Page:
Speaking at the Sunderland plant where the new model of the Juke will soon start production, he said the Japanese car giant had worked through business scenarios associated with Brexit.
But he said Nissan could not manage the uncertainty which they face when trying to plan for the future.
Two thirds of the components for the new model come from the EU and 70% of production was aimed at the Continent.
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Mr de Ficchy said: "If we are in a situation in which tomorrow we have to apply 10% export duties to 70% of our sales, the entire business model for Nissan Europe will be in jeopardy."
Mr de Ficchy said he had no specific message for the Prime Minister, but said business currently had no clear understanding of the "future evolution of the Brexit decision".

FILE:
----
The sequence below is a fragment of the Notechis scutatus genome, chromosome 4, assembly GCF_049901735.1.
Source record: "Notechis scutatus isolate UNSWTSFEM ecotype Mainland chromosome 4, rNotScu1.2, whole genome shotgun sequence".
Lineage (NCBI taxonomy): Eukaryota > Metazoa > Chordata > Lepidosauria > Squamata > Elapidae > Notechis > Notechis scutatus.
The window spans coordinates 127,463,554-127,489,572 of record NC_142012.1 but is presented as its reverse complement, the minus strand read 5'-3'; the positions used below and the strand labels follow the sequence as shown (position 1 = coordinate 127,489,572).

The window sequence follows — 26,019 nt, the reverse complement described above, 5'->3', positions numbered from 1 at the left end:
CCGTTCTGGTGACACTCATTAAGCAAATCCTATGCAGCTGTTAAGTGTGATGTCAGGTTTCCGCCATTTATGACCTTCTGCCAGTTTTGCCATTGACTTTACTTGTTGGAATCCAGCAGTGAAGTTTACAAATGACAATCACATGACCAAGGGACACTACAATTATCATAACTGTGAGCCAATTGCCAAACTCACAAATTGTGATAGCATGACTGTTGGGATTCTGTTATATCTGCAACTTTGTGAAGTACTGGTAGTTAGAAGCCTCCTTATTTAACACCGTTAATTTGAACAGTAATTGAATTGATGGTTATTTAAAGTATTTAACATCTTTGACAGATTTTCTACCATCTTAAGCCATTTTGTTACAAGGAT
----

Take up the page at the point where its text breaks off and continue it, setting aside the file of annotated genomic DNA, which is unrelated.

Mr de Ficchy said the decision to end night shifts at the Sunderland plant was not linked to Brexit but was aimed at optimising the two production lines for the models built there, including the new Juke.
He said the workforce at Sunderland was an asset to be preserved, with a successful history of producing 10 million "high quality" vehicles.
"We know the workforce is concerned about that situation (Brexit) - we are also concerned. That's the reason we are here - to express our concerns."